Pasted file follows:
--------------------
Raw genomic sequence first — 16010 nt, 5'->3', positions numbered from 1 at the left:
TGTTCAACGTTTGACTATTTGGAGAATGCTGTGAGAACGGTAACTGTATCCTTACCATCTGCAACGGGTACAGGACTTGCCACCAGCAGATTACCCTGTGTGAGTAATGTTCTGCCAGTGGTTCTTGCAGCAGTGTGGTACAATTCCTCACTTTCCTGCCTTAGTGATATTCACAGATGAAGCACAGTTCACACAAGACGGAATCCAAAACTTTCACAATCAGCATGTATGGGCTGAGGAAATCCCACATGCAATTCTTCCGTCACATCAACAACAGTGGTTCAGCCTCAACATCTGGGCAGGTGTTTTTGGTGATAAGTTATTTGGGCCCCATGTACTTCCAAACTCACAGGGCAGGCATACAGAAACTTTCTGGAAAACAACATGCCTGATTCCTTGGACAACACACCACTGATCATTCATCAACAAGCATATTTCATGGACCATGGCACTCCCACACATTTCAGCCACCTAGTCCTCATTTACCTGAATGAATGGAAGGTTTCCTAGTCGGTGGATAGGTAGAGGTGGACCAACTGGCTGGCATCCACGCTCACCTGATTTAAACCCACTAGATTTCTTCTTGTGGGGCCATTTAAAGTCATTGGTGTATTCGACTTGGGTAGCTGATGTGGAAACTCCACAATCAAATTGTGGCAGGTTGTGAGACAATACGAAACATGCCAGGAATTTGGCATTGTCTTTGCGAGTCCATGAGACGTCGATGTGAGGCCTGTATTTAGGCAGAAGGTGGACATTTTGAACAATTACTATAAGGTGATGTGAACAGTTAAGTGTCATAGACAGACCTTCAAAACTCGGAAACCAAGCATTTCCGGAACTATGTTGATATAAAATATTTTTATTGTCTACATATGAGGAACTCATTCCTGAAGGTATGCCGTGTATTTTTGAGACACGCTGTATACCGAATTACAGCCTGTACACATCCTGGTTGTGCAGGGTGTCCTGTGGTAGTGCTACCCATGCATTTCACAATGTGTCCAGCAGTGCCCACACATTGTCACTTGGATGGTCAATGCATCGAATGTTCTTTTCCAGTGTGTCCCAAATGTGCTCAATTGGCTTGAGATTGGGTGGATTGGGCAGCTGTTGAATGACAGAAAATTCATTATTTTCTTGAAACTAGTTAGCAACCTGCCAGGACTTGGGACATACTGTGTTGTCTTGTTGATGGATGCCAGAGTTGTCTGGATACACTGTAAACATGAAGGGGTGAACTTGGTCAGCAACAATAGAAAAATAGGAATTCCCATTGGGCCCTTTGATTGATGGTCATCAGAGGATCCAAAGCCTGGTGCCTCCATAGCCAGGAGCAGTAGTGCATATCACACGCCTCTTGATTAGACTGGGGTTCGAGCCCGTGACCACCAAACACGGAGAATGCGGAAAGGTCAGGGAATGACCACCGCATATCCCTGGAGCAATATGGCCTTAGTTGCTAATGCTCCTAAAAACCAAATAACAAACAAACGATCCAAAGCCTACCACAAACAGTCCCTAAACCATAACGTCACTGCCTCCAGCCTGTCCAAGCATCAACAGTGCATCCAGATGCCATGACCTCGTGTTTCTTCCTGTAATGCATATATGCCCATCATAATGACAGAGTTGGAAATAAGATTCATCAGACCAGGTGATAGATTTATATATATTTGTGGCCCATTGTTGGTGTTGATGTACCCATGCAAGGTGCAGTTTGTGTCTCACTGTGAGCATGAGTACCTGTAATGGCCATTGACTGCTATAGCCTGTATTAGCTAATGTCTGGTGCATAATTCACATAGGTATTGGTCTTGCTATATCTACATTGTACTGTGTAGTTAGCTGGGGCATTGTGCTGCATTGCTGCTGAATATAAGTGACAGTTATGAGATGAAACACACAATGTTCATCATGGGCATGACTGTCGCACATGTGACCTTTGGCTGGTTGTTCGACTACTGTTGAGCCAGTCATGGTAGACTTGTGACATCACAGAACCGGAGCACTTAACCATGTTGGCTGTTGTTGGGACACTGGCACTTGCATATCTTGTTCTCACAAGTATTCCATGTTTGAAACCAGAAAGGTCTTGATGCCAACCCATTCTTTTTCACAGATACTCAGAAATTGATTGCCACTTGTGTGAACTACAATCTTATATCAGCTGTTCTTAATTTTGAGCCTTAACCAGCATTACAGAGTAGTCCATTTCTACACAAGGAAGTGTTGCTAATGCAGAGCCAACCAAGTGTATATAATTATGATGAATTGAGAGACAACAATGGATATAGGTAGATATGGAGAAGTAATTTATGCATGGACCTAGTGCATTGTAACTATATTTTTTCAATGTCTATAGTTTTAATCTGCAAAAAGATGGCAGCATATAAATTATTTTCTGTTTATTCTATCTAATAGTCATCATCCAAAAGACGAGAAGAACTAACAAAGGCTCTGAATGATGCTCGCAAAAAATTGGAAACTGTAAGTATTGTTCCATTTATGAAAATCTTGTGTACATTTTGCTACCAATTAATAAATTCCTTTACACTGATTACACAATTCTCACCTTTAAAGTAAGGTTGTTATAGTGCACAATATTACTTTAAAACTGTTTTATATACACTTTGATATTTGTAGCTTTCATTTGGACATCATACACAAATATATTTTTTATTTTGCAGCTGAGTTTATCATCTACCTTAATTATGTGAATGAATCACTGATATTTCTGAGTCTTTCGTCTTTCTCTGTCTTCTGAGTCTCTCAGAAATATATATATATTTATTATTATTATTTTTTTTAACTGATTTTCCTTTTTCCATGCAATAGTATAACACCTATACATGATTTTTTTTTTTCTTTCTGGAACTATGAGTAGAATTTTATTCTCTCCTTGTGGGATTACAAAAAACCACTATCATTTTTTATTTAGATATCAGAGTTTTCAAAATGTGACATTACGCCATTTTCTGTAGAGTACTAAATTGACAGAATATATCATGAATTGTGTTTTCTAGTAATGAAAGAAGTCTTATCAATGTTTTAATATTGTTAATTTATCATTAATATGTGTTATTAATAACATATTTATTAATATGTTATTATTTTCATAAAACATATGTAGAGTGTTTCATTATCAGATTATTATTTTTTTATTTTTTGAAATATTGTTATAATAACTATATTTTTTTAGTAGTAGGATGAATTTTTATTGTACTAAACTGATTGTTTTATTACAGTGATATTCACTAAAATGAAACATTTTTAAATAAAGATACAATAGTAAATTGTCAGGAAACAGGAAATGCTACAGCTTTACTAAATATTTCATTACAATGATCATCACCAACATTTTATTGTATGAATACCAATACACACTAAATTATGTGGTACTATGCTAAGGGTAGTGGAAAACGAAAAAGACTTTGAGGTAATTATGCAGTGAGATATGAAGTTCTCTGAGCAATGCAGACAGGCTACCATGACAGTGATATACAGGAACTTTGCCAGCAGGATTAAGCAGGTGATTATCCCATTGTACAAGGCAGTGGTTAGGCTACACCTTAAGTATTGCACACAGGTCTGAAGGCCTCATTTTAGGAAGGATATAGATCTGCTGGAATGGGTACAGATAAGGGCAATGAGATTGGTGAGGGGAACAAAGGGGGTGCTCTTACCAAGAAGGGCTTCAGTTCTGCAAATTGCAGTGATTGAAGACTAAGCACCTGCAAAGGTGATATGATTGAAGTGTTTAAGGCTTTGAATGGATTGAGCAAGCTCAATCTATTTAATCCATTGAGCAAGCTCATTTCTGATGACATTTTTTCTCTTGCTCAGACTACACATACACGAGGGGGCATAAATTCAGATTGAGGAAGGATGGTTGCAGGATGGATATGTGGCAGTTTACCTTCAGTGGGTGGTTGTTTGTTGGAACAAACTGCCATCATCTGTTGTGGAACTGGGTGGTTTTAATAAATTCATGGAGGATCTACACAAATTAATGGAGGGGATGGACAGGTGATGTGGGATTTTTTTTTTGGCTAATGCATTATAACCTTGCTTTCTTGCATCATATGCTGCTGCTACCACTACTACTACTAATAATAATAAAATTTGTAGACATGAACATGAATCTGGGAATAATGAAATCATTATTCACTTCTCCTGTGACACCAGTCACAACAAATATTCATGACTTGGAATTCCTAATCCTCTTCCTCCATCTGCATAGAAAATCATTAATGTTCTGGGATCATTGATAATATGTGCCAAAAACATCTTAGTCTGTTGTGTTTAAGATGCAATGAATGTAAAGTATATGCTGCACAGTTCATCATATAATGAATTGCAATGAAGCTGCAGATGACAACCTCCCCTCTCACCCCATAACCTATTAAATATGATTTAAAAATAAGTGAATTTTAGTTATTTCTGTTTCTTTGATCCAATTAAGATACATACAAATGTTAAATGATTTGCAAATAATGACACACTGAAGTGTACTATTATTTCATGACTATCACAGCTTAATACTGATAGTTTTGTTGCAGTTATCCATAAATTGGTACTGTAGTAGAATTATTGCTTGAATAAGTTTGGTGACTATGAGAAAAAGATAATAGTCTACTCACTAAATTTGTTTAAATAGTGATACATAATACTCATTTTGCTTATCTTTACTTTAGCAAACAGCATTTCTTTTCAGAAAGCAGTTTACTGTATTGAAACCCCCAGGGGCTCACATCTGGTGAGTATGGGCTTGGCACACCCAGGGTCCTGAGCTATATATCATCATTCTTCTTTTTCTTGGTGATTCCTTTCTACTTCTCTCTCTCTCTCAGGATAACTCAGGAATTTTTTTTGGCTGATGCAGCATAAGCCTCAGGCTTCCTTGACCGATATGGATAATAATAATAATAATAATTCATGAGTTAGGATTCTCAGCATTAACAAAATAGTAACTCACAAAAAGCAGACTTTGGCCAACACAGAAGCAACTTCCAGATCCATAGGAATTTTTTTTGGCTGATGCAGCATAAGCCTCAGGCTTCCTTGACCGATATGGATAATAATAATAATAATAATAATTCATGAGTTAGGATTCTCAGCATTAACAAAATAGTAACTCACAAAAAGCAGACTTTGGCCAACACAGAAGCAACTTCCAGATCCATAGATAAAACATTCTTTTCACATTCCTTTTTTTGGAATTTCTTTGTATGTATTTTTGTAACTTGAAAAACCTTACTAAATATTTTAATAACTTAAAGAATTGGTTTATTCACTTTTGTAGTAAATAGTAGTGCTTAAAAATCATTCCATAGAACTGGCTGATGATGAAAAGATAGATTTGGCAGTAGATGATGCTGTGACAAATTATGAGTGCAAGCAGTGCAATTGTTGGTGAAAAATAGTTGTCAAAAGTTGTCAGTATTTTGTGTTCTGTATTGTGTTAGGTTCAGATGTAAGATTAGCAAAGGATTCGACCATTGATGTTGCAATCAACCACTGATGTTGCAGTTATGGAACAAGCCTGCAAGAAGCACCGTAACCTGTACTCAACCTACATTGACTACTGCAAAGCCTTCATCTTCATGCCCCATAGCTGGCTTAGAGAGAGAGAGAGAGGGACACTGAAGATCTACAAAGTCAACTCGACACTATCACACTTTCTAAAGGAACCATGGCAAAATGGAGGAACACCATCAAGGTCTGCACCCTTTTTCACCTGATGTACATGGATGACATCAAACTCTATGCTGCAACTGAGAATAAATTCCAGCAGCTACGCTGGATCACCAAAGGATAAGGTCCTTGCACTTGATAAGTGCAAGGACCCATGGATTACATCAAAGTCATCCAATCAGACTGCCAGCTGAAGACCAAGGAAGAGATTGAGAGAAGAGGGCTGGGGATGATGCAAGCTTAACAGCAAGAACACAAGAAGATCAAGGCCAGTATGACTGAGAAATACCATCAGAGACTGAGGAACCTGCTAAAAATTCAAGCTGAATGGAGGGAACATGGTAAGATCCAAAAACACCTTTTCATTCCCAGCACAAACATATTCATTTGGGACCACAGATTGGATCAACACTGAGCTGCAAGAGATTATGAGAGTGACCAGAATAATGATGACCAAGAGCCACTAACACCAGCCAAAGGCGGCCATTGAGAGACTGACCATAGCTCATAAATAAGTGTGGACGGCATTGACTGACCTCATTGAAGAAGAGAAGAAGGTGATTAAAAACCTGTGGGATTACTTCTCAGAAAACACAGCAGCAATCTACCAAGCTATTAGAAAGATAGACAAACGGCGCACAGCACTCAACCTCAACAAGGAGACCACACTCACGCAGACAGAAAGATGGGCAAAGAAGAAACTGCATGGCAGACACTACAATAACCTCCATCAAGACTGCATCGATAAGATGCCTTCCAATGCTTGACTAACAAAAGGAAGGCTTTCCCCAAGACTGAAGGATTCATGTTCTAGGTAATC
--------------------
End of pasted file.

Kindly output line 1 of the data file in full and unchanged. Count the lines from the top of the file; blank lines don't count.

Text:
Raw genomic sequence first — 16010 nt, 5'->3', positions numbered from 1 at the left: